28 November 2021,   13:04
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U.S. extends security pact with Georgia as Russia tensions flare - The Washington Post

“U.S. extends security pact with Georgia as Russia tensions flare” - the Washington Post writes an article about the visit of US Defense Secretary Lloyd Austin to Georgia.

“Defense Secretary Lloyd Austin signed a new security agreement with his Georgian counterpart on Monday, extending the U.S. effort to train allied troops amid encroaching threats from Russia.

The visit to Tbilisi opened Austin’s swing through three Black Sea nations in the run-up to this week’s meeting of defense ministers from NATO countries, their first in-person gathering in Brussels since the coronavirus pandemic began in early 2020.

Austin characterized his planned stops in Georgia, Ukraine and Romania as an effort to “reassure and recognize” the work each nation has devoted to NATO missions - particularly in Afghanistan. Although they are not NATO members, Georgia and Ukraine participated in the Afghan mission. This trip is also a clear response to Russian aggression in the area, which will be discussed in detail in Brussels.

“The United States condemns Russia’s ongoing occupation of Georgia and its attempts to expand influence in the Black Sea region through military coercion and malign activities”, - Austin said Monday before a meeting with the Georgian prime minister. “This is an important region, and its security and stability are crucial to fully realizing the vision that we share of a Europe that is whole and free, and at peace”.

Friction between NATO and Moscow has risen sharply in recent months. Russia has conducted low-altitude warning flights over Western vessels in the Black Sea and used its foothold in Crimea - territory it annexed from Ukraine in 2014 - to practice striking sea targets during recent NATO training exercises with the Ukrainian military.

On Monday, Russia said it would close its permanent mission to NATO in Brussels and revoke accreditations for NATO’s delegation in Moscow. Earlier this month, NATO expelled several Russian diplomats, alleging they were spies.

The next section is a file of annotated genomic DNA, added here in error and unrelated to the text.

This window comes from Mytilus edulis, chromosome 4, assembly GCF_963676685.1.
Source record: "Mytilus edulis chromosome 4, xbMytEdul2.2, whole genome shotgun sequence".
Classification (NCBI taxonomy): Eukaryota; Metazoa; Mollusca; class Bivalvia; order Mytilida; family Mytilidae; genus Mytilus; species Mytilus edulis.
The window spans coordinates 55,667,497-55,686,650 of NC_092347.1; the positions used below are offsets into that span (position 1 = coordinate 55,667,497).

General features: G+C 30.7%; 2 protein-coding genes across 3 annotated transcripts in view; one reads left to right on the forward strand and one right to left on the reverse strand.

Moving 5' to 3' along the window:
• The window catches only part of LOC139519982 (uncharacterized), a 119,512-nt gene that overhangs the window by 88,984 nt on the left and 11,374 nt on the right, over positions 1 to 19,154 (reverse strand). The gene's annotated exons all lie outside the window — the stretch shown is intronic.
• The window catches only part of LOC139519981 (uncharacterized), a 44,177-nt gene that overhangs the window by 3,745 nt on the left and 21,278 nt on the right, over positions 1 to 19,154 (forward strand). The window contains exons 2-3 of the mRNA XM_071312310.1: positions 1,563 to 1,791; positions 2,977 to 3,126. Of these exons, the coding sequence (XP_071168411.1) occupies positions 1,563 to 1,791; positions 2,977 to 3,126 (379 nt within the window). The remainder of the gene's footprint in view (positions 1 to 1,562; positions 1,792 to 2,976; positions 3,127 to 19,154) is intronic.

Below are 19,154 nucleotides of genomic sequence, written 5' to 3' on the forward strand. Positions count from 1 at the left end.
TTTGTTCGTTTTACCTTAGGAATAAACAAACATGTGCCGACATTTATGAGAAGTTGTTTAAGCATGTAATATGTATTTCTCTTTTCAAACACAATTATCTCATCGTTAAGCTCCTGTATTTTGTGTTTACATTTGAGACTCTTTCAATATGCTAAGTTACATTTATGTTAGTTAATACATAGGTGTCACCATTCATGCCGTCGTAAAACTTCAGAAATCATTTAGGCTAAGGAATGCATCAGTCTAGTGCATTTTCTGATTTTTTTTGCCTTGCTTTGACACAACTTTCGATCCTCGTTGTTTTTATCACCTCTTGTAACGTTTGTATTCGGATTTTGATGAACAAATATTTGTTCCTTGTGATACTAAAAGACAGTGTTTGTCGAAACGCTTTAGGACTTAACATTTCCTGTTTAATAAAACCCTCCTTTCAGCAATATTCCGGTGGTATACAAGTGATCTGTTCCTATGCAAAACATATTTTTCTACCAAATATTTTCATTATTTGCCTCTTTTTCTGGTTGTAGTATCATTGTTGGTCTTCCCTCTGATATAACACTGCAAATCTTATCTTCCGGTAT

The tit-for-tat coincides with Moscow’s effort to capitalize on the Afghanistan war’s haphazard conclusion and press its claim that the United States is an unreliable ally.

On Monday, Georgian Defense Minister Juansher Burchuladze said his country’s relationship with the United States “has never been so strong and multifaceted as it is today.” He added that the country was proud to have its troops serve “shoulder-to-shoulder” with U.S. forces in Iraq and Afghanistan, and was “prepared to share in every corner of the world, if need be”.

But there is restlessness in Georgia and Ukraine. Both countries are trying to reclaim territories seized from Russia or Russian-backed separatists. They hope their participation in NATO-led operations will allow them to become NATO members.

The agreement signed Monday is called the Georgia Defense and Deterrence Enhancement Initiative. It is intended to build on a training program begun in 2018. Austin stated that the initiative is focused on strengthening Georgia’s defense institutions as well as “fostering interoperability and NATO”. However, at the moment it doesn’t appear that the United States will provide significant additional personnel or weapons for the support effort.

The United States expects the partnership will run about six years, according to a senior defense official, who spoke on the condition of anonymity to preview Austin’s discussions in Tbilisi. Although the program is primarily focused on Georgia’s territorial defense it could also be used to address what officials call a mixed Russian threat”, - writes the author

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